Late last week the New York Times reported that the Long Island home that starred in the Spielberg-produced 1986 comedy The Money Pit was about to hit the market for $12.5M, and sure as the presence of Tom Hanks guarantees a box office hit (excepting Larry Crowne, of course), a listing has popped up for the eight-bedroom house, displaying the swanky, white-washed results of an expensive renovation that had the Times deeming it "A Money Pit No More." Built in 1898 in Lattington, N.Y., a village on Long Island's North Shore not too far from Gatsby-touched Great Neck, what's known as The Northway House was, at the time of filming, owned by prominent publisher and sailor Eric Ridder, Sr. The Tom Hanks vehicle told a story of exaggerated renovation woes that should resonate with most people who have ever fallen victim to a property lemon. In the world of the film, the mansion is acquired for just $200K, but the estate last sold in 2002 to Rich and Christina Makowsky for $2.125M. Naturally, a sound stage was built for the filming of all the destructive interior shenanigans, but as Mr. Makowsky told the times, life [pause for effect] intimidated art in their case. "We didn't realize how bad it was," says the shoe manufacturer and distributor. "The house was falling apart when you went from room to room. We definitely could have done the sequel."
In 2009, the house was briefly listed for sale with an asking price of $7.9M, which one would assume was after at least some of the renovation effort. The Times describes the way the three-story white-clapboard home is pictured now, with it's much greater ask, as "meticulously designed and decorated with a Versace-esque flair." A team of 30 spent a year and a half gutting the house, after which the renovation saw the cedar roof tiles replaced with ones that cure to gray instead of brown, and the seven full and two half baths completely redone. Details like hand-carved ceiling medallions, crown moldings, herringbone floors, and hand-carved balustrades all received a facelift, as did the pool, pool house, driveway, and landscaping. Ms. Makowsky, a clothing designer brought in chandeliers and bronze sconces found in Europe to revamp the interiors "for contemporary living with an eye for detail."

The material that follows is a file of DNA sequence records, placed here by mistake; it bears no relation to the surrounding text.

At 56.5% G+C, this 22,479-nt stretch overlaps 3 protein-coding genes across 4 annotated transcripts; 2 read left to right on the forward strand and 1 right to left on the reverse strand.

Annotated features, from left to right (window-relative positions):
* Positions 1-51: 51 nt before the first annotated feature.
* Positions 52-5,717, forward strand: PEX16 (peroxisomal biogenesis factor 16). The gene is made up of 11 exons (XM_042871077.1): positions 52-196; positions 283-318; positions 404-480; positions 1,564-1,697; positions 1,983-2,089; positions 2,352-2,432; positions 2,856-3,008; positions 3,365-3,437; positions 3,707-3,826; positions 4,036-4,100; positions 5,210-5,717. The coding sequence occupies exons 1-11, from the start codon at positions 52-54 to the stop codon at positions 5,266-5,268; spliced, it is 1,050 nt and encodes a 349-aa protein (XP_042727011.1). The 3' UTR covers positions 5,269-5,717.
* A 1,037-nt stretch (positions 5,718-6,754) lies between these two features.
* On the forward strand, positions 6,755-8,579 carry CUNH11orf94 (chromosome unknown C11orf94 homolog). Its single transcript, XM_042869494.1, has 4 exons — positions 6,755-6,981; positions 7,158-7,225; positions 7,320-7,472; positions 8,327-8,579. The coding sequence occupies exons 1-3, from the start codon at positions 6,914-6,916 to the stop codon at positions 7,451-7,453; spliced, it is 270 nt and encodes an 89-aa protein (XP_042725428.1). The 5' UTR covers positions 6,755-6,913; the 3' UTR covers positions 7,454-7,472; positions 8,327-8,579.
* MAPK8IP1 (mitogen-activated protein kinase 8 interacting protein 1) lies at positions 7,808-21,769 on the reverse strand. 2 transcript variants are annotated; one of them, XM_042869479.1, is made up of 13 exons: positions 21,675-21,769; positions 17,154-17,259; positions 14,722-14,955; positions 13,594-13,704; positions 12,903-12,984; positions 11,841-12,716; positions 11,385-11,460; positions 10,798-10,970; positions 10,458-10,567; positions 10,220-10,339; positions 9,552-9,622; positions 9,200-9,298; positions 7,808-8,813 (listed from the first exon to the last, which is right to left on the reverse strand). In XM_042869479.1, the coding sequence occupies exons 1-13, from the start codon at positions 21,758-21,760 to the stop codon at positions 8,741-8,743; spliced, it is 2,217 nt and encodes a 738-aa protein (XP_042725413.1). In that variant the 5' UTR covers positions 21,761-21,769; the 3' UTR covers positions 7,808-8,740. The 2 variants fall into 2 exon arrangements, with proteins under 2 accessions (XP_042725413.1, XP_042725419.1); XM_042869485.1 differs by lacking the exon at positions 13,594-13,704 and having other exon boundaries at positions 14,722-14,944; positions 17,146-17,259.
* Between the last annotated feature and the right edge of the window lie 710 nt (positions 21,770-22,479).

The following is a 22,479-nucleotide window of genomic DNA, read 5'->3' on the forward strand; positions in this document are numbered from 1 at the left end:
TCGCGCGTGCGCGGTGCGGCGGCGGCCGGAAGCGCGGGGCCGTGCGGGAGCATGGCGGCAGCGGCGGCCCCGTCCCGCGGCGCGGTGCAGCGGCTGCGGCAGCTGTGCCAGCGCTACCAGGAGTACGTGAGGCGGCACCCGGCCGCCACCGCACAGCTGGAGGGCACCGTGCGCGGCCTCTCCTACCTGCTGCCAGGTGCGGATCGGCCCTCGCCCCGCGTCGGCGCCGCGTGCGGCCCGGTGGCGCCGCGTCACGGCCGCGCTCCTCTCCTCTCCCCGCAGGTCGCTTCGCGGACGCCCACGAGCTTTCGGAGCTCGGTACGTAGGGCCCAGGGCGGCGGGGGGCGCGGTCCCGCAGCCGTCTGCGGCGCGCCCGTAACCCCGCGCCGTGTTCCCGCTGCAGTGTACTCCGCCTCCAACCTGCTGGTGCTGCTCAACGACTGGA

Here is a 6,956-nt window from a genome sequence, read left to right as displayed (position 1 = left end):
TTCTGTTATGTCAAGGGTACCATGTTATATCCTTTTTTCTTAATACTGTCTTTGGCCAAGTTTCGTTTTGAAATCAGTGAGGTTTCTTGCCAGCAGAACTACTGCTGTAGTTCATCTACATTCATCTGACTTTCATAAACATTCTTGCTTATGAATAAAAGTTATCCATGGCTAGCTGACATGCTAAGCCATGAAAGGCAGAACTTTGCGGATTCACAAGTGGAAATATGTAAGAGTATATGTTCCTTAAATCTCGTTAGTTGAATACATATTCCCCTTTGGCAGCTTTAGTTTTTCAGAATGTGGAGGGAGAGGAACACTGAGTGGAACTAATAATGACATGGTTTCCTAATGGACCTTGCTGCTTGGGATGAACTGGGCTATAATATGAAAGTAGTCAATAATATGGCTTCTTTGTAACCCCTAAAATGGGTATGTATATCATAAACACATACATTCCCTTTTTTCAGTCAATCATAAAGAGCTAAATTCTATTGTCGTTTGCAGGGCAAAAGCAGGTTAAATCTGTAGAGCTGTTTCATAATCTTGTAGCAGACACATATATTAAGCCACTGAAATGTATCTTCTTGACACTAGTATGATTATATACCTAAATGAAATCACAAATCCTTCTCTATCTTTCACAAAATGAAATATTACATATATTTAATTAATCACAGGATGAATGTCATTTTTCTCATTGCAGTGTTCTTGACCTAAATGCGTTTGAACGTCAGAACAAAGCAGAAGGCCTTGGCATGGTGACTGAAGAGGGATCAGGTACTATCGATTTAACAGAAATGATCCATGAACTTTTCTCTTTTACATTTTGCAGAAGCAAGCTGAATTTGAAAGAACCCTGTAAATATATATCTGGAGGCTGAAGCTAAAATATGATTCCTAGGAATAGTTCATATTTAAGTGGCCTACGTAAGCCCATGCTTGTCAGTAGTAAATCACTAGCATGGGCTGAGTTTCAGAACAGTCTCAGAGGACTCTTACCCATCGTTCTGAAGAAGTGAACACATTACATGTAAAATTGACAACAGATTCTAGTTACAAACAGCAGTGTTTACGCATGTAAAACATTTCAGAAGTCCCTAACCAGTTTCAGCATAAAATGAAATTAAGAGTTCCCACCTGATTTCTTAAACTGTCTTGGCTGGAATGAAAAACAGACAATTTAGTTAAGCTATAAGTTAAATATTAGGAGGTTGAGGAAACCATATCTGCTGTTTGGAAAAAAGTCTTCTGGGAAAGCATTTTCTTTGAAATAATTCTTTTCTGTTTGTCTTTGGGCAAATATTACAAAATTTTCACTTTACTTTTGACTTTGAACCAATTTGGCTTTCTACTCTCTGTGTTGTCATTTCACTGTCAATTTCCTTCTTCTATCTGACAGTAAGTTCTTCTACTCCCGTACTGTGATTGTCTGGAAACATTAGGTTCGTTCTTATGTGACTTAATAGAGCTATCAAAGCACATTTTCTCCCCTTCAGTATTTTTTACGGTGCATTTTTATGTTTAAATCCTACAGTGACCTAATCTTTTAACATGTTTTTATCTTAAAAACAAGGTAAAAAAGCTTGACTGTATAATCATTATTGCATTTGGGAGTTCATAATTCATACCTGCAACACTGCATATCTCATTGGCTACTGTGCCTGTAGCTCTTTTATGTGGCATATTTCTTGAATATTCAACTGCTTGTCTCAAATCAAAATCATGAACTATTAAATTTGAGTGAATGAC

Other things that aren't to be missed in this silver-screen beaut: eight fireplaces (one a 500-year-old piece imported from France), a dining room that comfortably fits 28, a chef's kitchen made from three rooms, and a master suite wing with a "sumptuous master bath" and a "palatial dressing room" with mirrored French doors on the closets. Across the three-tiered grounds, a pool house sits beyond a herringbone brick veranda, a fountain, and a gazebo, and has its own full kitchen, bath, and laundry room. Real estate agent Shawn Elliot told Zillow Blog that the couple spent close to $10M on the renovation, with$2M on the landscaping alone," which makes the $12.5M ask sound awful generous for a $12.5M ask.
· It's Official: 'Money Pit' Home Hits Market for $12.5M [Zillow Blog]
· 199 Feeks Lane [Shawn Elliott]
· A 'Money Pit' No More [NYT]
· On The Film's 27th Anniversary, Real Estate of The Money Pit [Curbed National]